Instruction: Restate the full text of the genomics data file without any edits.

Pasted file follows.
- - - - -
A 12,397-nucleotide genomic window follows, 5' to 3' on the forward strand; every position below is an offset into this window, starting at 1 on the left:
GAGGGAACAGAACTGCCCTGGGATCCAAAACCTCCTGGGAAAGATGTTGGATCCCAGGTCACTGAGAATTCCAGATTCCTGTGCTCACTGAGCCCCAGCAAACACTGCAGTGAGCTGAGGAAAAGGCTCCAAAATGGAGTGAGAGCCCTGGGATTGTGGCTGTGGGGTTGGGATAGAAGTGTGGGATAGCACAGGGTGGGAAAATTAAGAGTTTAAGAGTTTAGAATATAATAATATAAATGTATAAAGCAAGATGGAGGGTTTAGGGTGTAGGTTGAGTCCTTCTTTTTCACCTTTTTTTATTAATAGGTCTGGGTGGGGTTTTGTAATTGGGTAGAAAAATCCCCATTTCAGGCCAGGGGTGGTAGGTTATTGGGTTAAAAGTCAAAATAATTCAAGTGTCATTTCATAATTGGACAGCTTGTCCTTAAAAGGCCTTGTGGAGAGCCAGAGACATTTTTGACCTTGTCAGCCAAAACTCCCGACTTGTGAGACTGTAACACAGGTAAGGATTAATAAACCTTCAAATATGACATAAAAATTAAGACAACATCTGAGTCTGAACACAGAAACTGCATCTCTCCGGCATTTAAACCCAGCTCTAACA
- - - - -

A 12,397-nucleotide genomic window follows, 5' to 3' on the forward strand; every position below is an offset into this window, starting at 1 on the left:
GAGGGAACAGAACTGCCCTGGGATCCAAAACCTCCTGGGAAAGATGTTGGATCCCAGGTCACTGAGAATTCCAGATTCCTGTGCTCACTGAGCCCCAGCAAACACTGCAGTGAGCTGAGGAAAAGGCTCCAAAATGGAGTGAGAGCCCTGGGATTGTGGCTGTGGGGTTGGGATAGAAGTGTGGGATAGCACAGGGTGGGAAAATTAAGAGTTTAAGAGTTTAGAATATAATAATATAAATGTATAAAGCAAGATGGAGGGTTTAGGGTGTAGGTTGAGTCCTTCTTTTTCACCTTTTTTTATTAATAGGTCTGGGTGGGGTTTTGTAATTGGGTAGAAAAATCCCCATTTCAGGCCAGGGGTGGTAGGTTATTGGGTTAAAAGTCAAAATAATTCAAGTGTCATTTCATAATTGGACAGCTTGTCCTTAAAAGGCCTTGTGGAGAGCCAGAGACATTTTTGACCTTGTCAGCCAAAACTCCCGACTTGTGAGACTGTAACACAGGTAAGGATTAATAAACCTTCAAATATGACATAAAAATTAAGACAACATCTGAGTCTGAACACAGAAACTGCATCTCTCCGGCATTTAAACCCAGCTCTAACA